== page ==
Mishpatim this week talks of shared laws and commandments that create community. Marge Piercy has a beautiful take on the strength and power of relationships – rather like what FPS has built.
Rabbi Rebecca shared this poem with us as words that speak to this Shabbat and this moment of time:
The Low Road by Marge Piercy
What can they do
to you? Whatever they want….
Alone, you can fight,
you can refuse, you can
take what revenge you can
but they roll over you.
But two people fighting
back to back can cut through
a mob, a snake-dancing file
can break a cordon, an army
can meet an army.
Two people can keep each other
sane, can give support, conviction,
love, massage, hope, sex.
Three people are a delegation,
a committee, a wedge. With four
you can play bridge and start
an organization. With six
you can rent a whole house,
eat pie for dinner with no
seconds, and hold a fund raising party.
A dozen make a demonstration.
A hundred fill a hall.
A thousand have solidarity and your own newsletter;
ten thousand, power and your own paper;
a hundred thousand, your own media;
ten million, your own country.
It goes on one at a time,
it starts when you care
to act, it starts when you do
it again and they said no,
it starts when you say We
and know who you mean,
and each day you mean one more.
This week is HIAS/JCORE’S Refugee Shabbat. It is an opportunity for us to share the work of our congregation, in alliance with Citizens UK and our local Barnet institutions, in offering support, guidance and friendship to those who have fled unsafe homes before arriving here. For us, the empathy at the heart of Jewish life comes from our early identity in Torah; take, for instance, the ten commandments;
2 And God spoke all these words: “I am the Eternal your God, who brought you out of Egypt, out of the land of slavery.”
We’ve been taught that the experience of being there in ‘Egypt,’ suffering as strangers, informs all Jewish identity henceforth. I think a great deal about what this means and the fact the fifth commandment states clearly that Shabbat must be observed by everyone in your household, from your child to the stranger that lives within the community.
“Six days you shall labor and do all your work, but the seventh day is a sabbath to the Eternal your God. On it you shall not do any work, neither you, nor your son or daughter, nor your male or female servant, nor your animals, nor any foreigner residing in your towns.”
I welcome these foundational texts that speak to how we negotiate our place in the world. And that feels right for us at FPS. I hope you might come along this Shabbat, where we have invited friends to join us.
Talking of Shabbat rests, during the rest of February, I will be taking a mini sabbatical from allotted time, a moment to pause. Services and learning are covered and of course, if you need any pastoral time, please do reach out to Caroline or Beverley, who will direct you smoothly. I will be back at the start of March and look forward to seeing you then, if I don’t see you over this weekend.
This week is Tu B’Shevat. This really just means the 15th Shevat – the date in the Hebrew calendar for the New Year for trees. We have other kinds of New Years: Nisan is the first month; Rosh Hashanah is the Head of the year; there was one for Kings and Queens too. But on this day we connect with trees. For all of us who don’t cultivate orchards, it feels anachronistic in a way. Most of us just tend our gardens or appreciate the trees in Kenwood, Trent Park or even Dollis Brook. After Storm Isha there has been significant damage to and by trees. Trees are among us. There are so many Jewish teachings about trees. This festival calls on us to be awake and alive to our environment.
“Take care not to spoil or destroy My world,” says another midrash, “for if you do, there will be no one to repair it after you.” (Midrash Ecclesiastes Rabbah)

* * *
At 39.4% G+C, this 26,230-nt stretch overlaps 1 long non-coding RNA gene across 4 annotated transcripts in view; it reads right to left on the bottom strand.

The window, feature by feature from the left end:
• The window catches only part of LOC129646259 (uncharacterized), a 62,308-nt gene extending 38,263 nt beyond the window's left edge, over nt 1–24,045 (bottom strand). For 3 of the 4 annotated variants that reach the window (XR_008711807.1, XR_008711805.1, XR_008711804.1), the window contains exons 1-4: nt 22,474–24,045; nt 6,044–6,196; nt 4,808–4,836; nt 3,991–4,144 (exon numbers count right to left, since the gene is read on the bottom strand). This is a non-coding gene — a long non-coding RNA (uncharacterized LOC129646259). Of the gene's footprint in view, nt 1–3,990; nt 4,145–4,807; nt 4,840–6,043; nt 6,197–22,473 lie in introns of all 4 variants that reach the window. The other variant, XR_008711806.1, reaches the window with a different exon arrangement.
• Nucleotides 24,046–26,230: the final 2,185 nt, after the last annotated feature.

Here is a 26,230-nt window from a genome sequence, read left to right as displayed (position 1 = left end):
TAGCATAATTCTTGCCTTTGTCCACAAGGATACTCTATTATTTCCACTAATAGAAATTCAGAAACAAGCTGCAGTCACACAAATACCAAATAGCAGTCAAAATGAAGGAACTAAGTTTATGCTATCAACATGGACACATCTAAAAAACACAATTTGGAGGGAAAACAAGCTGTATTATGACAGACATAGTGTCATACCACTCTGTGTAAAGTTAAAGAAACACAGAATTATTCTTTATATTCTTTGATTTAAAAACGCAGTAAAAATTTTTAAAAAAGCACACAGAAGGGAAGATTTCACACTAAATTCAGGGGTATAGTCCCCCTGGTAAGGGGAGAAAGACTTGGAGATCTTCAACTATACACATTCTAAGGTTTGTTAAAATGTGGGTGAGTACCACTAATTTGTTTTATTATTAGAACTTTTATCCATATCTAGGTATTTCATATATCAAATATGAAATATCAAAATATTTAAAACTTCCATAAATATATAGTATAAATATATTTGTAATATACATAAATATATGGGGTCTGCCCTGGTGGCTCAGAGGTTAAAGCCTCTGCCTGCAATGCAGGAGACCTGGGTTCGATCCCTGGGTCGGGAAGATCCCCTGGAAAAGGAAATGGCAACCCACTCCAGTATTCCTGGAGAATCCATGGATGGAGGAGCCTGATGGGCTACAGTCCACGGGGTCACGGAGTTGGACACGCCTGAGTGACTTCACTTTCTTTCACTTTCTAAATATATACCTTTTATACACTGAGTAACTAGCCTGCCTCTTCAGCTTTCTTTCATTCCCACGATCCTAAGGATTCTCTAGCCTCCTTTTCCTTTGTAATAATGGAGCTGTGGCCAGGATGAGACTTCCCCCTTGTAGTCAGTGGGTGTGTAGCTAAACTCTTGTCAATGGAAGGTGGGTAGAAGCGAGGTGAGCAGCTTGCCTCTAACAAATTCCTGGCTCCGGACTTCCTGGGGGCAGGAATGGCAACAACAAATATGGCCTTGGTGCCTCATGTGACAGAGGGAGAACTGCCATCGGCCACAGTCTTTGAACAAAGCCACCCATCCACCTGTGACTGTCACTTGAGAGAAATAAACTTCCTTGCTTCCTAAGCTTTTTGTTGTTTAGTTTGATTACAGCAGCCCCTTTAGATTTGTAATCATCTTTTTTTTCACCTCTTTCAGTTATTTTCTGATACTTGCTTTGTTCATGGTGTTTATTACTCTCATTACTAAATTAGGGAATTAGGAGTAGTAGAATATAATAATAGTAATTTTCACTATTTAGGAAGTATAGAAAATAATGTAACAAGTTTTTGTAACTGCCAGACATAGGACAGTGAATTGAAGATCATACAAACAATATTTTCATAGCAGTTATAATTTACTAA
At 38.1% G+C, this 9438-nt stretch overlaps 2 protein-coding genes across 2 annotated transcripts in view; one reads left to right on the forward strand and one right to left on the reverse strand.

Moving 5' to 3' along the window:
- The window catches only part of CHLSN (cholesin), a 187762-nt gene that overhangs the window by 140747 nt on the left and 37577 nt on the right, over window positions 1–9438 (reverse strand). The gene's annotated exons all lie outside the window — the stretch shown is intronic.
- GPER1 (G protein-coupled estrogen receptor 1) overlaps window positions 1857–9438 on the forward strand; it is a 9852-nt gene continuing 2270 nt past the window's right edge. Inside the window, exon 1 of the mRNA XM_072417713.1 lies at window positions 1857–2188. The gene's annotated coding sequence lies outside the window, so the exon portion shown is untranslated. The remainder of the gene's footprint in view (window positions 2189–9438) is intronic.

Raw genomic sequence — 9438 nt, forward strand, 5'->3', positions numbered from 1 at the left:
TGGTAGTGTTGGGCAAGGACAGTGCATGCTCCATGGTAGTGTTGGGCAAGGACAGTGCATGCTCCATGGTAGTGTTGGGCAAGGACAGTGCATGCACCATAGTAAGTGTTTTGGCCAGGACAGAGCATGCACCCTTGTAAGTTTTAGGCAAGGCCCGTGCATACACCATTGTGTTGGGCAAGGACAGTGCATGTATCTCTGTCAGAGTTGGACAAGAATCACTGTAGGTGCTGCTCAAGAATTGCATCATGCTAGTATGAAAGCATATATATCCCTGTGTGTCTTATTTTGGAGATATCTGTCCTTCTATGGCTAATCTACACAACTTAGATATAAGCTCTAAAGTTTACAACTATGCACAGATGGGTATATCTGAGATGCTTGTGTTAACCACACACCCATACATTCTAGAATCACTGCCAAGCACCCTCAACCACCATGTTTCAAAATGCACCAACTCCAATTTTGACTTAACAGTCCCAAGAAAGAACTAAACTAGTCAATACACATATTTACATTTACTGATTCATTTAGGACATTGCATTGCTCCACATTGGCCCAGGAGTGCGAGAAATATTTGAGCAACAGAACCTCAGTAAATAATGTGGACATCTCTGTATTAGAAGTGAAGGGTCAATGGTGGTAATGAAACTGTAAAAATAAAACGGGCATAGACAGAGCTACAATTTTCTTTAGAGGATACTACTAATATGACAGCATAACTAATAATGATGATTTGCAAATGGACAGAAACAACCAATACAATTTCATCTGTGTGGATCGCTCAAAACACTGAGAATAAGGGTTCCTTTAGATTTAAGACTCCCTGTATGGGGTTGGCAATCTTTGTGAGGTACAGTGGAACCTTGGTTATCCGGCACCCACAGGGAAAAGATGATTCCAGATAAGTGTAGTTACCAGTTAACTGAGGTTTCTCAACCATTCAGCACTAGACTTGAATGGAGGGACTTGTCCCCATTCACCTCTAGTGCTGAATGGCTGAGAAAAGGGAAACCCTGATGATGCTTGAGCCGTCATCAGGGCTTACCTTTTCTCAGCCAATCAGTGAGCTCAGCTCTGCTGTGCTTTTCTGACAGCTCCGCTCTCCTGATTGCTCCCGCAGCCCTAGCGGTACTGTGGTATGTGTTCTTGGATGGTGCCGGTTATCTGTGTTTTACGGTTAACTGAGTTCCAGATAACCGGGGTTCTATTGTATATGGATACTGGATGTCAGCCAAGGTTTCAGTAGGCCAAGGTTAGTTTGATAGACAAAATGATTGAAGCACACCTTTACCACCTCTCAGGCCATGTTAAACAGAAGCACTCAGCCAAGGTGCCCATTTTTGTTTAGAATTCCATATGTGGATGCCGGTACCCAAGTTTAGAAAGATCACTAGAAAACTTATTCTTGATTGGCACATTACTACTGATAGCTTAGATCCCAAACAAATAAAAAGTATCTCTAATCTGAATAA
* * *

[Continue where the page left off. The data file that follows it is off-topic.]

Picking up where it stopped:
We often lose touch with nature and the importance of our trees. Last Sunday, Anthony and I walked the entirety of Regent’s Canal, all 10 miles of it, passing trees growing through unlikely patches of cement by the water. We did a little picking up litter ahead of Tu B’Shevat. My friend Rabbi Janet Burden apparently spotted her first snowdrop near the canal in Paddington.
Our plans for FPS are built upon a concern to be more environmentally friendly, more responsible, more caring. To secure our building’s future, we will be leaning in to that and, of course, planting trees.
Keep looking at our plans – and that auspicious tree at our new entrance, using our up-cycled door. (Click here for link to plans)
I hope we will manage a congregational walk like this one, or a swim, or a communal planting – all to help us ensure we can do this renewal and repair. Don’t forget all donations will be matched for another 8 days.
Depression – the thick black paste of it, the muck of bleakness — .… Daphne Merkin
Darkness was the ninth plague inflicted upon the Egyptians
“So Moses stretched forth his hand toward the heavens, and there was thick darkness over the entire land of Egypt for three days. They did not see each other, and no one rose from his place for three days….”(Exodus 10:22-23)
Rashi explains and amplifies this image. If a person was sitting, they were unable to stand, and if standing, they were unable to sit.
Darkness has long been associated with depression and mental torment. This verse invites us to imagine it. We know very well that mental suffering can be as pernicious and cruel as physical illness. Anxiety and fear can paralyse and worse. Such a thick darkness as Torah describes is palpably real and it doesn’t take much empathy to imagine the paralysis. Many of us know people for whom this struggle in contemporary times is quite literally too much to bear.
This Shabbat reminds us not to look away from such suffering, which is why several years ago, the Jewish Association for Mental Illness chose this Shabbat for Mental Health awareness. It gives us a moment to reflect on the torture of such darkness as well as on the heaviness of inertia that sometimes prevents those who suffer from mental illness from seeking help. JAMI taught us in the community that mental health is a spectrum and we can all find ourselves somewhere on it – and that changes at moments in our lives. The plague of darkness leaps from Torah to our own understanding of mental anguish of all kinds. I am grateful not just for JAMI but for all agencies and individuals who understand the fragility of the soul.